Monitor Calibration

For some strange reason, a whole bunch of things related to monitor calibration have been top of mind: I had my second monitor lose its recognition by my computer so it started displaying strangely; I have had a bunch of students at BetterPhoto.com struggling with the look of images because their monitors were not calibrated; and a friend of mine who works in public relations wanted me to try some new calibration tools from X-Rite! There seemed to be a message that I should do something on monitor calibration.

First, let me say that monitor calibration is a bit like flossing your teeth -- sure, you know it needs to be done, but it is not a particularly exciting part of digital photography. It does make a big difference to your images, and all monitors generally need some calibration in order to look their best. I had a student who was convinced that no calibration was necessary with their iMac. I use an iMac and it is a bit too bright and contrasty from the factory -- it definitely needed calibration!

Second, calibration will not guarantee better prints, no matter what the marketing hype says. It will guarantee a more consistent and accurate monitor that can help with printing, but a good print is another issue.

I tried out the i1 Display Pro and the ColorMunki Display units. What really impressed me about both units is how fast they worked. I admit that my color calibration tools (and I have both a DataColor Spyder unit and an older Xrite i1 unit) took a long time to calibrate the monitor. That was one reason why I did not update my calibration very often (though to be honest, LCD monitors don't need the frequent updates that the old tube type monitors did). The basic calibration of the i1 was done in a couple of minutes, while the ColorMunki unit took about five minutes. That is fast enough to make this much more convenient and definitely makes me want to update my calibration gear.

The software for the units is nicely designed and very helpful. You don't have to know anything about color calibration to use it. The instructions are clear and easily followed. I never had any question that I might be missing something or not doing something right. The sensor units are small and attractive, and also easily used.

Both of these units have an ambient light sensor. Some people like this a lot, and this can be useful if the light around your computer constantly changes because that can affect what the monitor's display looks like (mine is in a room that has the light fully controlled because of this issue). Basically, this allows you to monitor the ambient light of the room and adjust the monitor to compensate.

Both also allow you to calibrate a projector, which is great since projectors can have distinct problems in giving consistent color. I have not tried that yet.

Both units did a good job with calibration, though I thought the results with the i1 unit were better for me. That is really a tough call. I think all monitor calibration units I have used do a decent job, and it is difficult to say that one is arbitrarily better than another. The i1 is more expensive and offers more features in adjustments, but the ColorMunki certainly is a good unit. I will say that I am definitely updating my calibration gear and I will be buying an i1 unit. The photos you see here are all from Xrite.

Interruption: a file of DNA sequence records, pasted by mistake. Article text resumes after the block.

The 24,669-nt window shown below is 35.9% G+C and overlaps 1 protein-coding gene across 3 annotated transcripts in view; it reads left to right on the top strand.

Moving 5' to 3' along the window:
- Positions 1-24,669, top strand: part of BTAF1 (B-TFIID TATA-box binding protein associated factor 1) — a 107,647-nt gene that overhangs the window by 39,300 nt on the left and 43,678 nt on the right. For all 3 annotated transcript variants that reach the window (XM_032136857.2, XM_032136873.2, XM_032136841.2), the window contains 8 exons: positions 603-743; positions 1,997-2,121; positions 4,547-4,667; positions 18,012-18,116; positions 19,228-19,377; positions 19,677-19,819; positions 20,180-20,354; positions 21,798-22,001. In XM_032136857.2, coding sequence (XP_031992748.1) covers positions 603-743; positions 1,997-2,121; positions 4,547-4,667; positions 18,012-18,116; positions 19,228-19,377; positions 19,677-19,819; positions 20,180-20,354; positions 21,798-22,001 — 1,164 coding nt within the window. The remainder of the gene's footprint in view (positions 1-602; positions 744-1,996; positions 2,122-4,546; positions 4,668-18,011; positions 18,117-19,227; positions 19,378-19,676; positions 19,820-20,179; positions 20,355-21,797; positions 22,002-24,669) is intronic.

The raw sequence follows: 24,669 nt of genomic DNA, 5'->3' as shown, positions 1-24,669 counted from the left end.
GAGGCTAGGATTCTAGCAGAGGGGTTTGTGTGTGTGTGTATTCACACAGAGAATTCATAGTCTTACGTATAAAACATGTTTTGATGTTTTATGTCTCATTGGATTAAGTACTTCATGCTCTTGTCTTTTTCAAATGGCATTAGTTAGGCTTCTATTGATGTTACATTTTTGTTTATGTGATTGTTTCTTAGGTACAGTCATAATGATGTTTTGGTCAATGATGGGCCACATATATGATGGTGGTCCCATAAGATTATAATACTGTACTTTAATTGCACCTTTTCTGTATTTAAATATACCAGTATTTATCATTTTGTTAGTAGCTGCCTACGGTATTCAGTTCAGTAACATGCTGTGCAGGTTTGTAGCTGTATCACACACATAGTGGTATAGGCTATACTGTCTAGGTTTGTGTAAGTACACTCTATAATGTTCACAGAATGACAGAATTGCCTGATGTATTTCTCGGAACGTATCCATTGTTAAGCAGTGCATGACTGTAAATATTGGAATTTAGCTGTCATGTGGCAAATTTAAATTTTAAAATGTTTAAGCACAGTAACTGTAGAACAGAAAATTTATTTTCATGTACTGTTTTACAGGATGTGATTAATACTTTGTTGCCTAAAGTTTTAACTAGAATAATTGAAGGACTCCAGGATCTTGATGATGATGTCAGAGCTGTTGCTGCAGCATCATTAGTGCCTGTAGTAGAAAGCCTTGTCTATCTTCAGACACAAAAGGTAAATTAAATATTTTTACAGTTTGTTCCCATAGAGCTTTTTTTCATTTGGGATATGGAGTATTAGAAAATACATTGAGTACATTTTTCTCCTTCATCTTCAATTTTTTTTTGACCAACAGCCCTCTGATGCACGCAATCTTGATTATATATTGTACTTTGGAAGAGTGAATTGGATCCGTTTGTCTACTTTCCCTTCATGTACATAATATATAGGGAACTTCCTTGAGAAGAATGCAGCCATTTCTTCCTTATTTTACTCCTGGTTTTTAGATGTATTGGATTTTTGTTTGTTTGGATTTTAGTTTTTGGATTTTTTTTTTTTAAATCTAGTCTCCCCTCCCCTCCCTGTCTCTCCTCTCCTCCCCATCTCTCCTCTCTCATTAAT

The important thing is to get a monitor calibration kit of sensor and software, then use it. It does make a difference. And if you are working with two monitors (which I love to do -- it helps in so many ways), monitor calibration can really help a lot. I found that the i1 did a really good job of helping my second monitor get very close to my main monitor (you cannot necessarily expect them to be the same unless they are identical monitors -- two monitors of different brands and prices simply will not have the same technology to allow a perfect match).

Special note: We have a great workshop and tour to Costa Rica in early December this year. Costa Rica is, for me, one of those must go places for photography. We'll be emphasizing birds, landscapes and macro. Check it out at Holbrook Travel.

2 Comments

    Do you have a Spyder 2 or a Spyder 3? I understand that there is a difference in the performance of the calibration tools on sRGB monitors and the wider gamut aRGB monitors. Are you using an sRGB monitor or a wide-gamut monitor?

    I use an older i1 and it has worked fine for years — on an old Viewsonic 22″ CRT and then a 19″ Eizo FlexScan. Just got a widescrenn ViewSonic VP2365, which seems quite bright! When I use Lightroom or Photoshop, it’s obvious that the color profile is correct. However, it seems that the video card controls take over for other applications (spreadsheet, e-mail, browser, etc.) Of course, many/all of these do not have the ability to use a specific ICC profile. I’d really like to have everything the same — what am I missing? Should I just turn off the ‘Catalyst Control’ (using an ATI Radeon card now) and/or uninstall everything but the driver? The Catalyst Control has color and brightness/contrast, and the LCD has an OSD that I can use with the ‘Advanced’ option of the iMatch software that the i1 uses. Seems like too many things to control!

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